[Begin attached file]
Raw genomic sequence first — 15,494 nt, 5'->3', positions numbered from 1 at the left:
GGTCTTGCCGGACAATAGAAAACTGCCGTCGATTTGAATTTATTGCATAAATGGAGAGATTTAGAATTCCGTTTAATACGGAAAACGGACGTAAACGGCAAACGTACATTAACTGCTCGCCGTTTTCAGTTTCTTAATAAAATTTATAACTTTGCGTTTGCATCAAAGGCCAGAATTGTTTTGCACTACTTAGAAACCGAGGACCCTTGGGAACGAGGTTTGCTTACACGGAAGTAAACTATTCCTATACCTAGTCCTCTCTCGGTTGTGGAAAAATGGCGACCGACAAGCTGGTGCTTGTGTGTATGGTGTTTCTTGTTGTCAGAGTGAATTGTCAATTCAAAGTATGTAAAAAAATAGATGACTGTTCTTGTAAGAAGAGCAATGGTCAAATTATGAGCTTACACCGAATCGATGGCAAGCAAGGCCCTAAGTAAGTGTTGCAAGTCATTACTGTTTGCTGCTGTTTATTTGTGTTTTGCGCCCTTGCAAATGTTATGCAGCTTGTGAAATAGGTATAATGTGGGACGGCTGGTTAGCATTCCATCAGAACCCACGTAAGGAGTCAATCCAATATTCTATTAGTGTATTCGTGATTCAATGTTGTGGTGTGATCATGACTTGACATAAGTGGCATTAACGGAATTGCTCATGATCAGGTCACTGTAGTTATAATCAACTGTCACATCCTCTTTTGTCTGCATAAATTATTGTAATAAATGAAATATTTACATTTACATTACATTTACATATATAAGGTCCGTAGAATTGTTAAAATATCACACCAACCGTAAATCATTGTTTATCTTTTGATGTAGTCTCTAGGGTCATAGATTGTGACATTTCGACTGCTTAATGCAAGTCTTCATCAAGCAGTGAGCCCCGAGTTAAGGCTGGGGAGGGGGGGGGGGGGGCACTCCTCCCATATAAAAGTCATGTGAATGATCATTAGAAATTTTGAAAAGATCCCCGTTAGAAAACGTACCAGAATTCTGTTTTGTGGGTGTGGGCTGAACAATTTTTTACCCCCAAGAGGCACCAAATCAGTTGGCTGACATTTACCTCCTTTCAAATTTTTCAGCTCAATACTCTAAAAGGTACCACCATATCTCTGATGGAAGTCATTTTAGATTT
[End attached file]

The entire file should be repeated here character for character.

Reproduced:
Raw genomic sequence first — 15,494 nt, 5'->3', positions numbered from 1 at the left:
GGTCTTGCCGGACAATAGAAAACTGCCGTCGATTTGAATTTATTGCATAAATGGAGAGATTTAGAATTCCGTTTAATACGGAAAACGGACGTAAACGGCAAACGTACATTAACTGCTCGCCGTTTTCAGTTTCTTAATAAAATTTATAACTTTGCGTTTGCATCAAAGGCCAGAATTGTTTTGCACTACTTAGAAACCGAGGACCCTTGGGAACGAGGTTTGCTTACACGGAAGTAAACTATTCCTATACCTAGTCCTCTCTCGGTTGTGGAAAAATGGCGACCGACAAGCTGGTGCTTGTGTGTATGGTGTTTCTTGTTGTCAGAGTGAATTGTCAATTCAAAGTATGTAAAAAAATAGATGACTGTTCTTGTAAGAAGAGCAATGGTCAAATTATGAGCTTACACCGAATCGATGGCAAGCAAGGCCCTAAGTAAGTGTTGCAAGTCATTACTGTTTGCTGCTGTTTATTTGTGTTTTGCGCCCTTGCAAATGTTATGCAGCTTGTGAAATAGGTATAATGTGGGACGGCTGGTTAGCATTCCATCAGAACCCACGTAAGGAGTCAATCCAATATTCTATTAGTGTATTCGTGATTCAATGTTGTGGTGTGATCATGACTTGACATAAGTGGCATTAACGGAATTGCTCATGATCAGGTCACTGTAGTTATAATCAACTGTCACATCCTCTTTTGTCTGCATAAATTATTGTAATAAATGAAATATTTACATTTACATTACATTTACATATATAAGGTCCGTAGAATTGTTAAAATATCACACCAACCGTAAATCATTGTTTATCTTTTGATGTAGTCTCTAGGGTCATAGATTGTGACATTTCGACTGCTTAATGCAAGTCTTCATCAAGCAGTGAGCCCCGAGTTAAGGCTGGGGAGGGGGGGGGGGGGGCACTCCTCCCATATAAAAGTCATGTGAATGATCATTAGAAATTTTGAAAAGATCCCCGTTAGAAAACGTACCAGAATTCTGTTTTGTGGGTGTGGGCTGAACAATTTTTTACCCCCAAGAGGCACCAAATCAGTTGGCTGACATTTACCTCCTTTCAAATTTTTCAGCTCAATACTCTAAAAGGTACCACCATATCTCTGATGGAAGTCATTTTAGATTT